We’re here to talk about his return to the London stage for Rob Brydon probes Barry Humphries Live On Stage. Did he know Brydon already?
“Yes I wrote to him and I said I admired his work so we met for dinner.”
So, it’s like a bromance? Will he rehearse this probing? No. It’s totally spontaneous,” he grimaces.
You wonder if it’s hard for Barry Humphries to be Barry Humphries. Last year he put on an intriguing show at the Barbican with the Australian chanteuse Meow Meow. It was a fascinating journey through songs from the Weimar Republic, composers who were banned by Hitler that Humphries had rediscovered as a child. He was whip smart and funny as himself.
“I’m getting confidence now to do things as myself. I’ve always preferred to be heavily disguised but a disguise I’ve never used is the disguise of myself.”
He’s just back from Australia and is still suffering from jetlag. Where do I live in LA he asks apropos of seemingly nothing, but the eyebrow is raised.
I am giving you a scoop,” he whispers. “Edna’s coming back. She’s in very good shape. She’s been measured for new frocks and 3 songs have been written. She’s back there at the end of the year after opening in Australia.”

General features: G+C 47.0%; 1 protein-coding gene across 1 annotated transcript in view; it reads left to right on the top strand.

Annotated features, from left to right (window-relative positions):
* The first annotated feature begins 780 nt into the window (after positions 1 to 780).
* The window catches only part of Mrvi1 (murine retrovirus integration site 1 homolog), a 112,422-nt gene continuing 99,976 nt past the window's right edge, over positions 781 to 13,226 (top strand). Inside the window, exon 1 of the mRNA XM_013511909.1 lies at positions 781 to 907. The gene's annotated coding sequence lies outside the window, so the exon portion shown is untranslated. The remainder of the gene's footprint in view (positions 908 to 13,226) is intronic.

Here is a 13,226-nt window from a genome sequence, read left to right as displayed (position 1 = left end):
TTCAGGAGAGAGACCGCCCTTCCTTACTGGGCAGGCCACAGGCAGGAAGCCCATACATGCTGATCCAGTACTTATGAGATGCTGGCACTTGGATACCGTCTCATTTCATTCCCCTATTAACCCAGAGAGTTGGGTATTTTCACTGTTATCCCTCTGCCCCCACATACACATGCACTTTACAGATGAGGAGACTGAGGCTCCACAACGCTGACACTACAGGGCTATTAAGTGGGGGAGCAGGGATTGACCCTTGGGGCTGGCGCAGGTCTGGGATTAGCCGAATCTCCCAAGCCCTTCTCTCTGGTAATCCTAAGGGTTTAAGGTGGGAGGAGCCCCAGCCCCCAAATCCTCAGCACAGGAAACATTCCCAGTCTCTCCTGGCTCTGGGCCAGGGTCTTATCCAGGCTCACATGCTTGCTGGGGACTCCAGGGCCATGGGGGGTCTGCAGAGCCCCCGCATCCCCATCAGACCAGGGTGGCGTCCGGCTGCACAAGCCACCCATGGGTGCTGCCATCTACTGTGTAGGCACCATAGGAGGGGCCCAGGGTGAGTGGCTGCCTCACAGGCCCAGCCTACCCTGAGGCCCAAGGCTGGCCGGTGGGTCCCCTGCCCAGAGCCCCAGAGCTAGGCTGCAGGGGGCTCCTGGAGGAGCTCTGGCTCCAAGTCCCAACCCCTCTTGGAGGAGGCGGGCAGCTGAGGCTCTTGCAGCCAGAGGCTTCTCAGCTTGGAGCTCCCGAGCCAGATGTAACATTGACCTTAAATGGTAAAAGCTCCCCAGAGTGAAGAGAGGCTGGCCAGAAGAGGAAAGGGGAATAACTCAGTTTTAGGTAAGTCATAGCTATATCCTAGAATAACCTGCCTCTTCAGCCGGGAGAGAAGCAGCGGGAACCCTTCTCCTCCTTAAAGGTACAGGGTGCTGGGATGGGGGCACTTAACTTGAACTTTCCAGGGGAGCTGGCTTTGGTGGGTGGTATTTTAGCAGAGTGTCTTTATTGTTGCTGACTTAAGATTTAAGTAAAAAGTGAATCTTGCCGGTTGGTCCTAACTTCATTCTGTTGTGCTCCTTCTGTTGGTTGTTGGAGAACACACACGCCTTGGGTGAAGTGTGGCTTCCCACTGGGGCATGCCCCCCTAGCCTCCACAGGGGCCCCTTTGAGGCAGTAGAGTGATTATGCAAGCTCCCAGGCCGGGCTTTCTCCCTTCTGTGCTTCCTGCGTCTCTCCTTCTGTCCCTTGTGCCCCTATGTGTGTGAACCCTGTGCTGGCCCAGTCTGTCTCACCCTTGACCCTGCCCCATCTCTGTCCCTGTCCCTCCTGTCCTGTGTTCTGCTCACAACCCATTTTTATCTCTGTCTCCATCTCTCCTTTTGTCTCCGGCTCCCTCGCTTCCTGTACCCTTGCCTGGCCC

Edna did a retirement world tour a couple of years back where she put away her sequinned winged glasses for good.
“My first song for that show is written and it’s all about why Edna didn’t retire. It’s a wonderful song explaining to the audience why it was impossible to retire. It says there were too many people trying to copy me, including Barry Humphries and it was time they reacquainted themselves with the real thing. Too many clones.”
Edna got into trouble before she retired or maybe it was Barry Humphries because people were saying she was very anti-trans. Is it the same political situation in Australia?
“Oh, nothing has been more grotesquely interpreted. Edna carefully said she thought that men who had themselves castrated did not become women and that got taken the wrong way.”
Edna was still causing trouble even in her retirement.
“She was about as gone as Cher or Dame Nelly Melba of whom your younger readers will know nothing (Australian singer who did many retirement concerts).
It seems Humphries works tirelessly. He’s revising the comic strip Barry McKenzie, writing the new Edna show and the meantime he has the Palladium.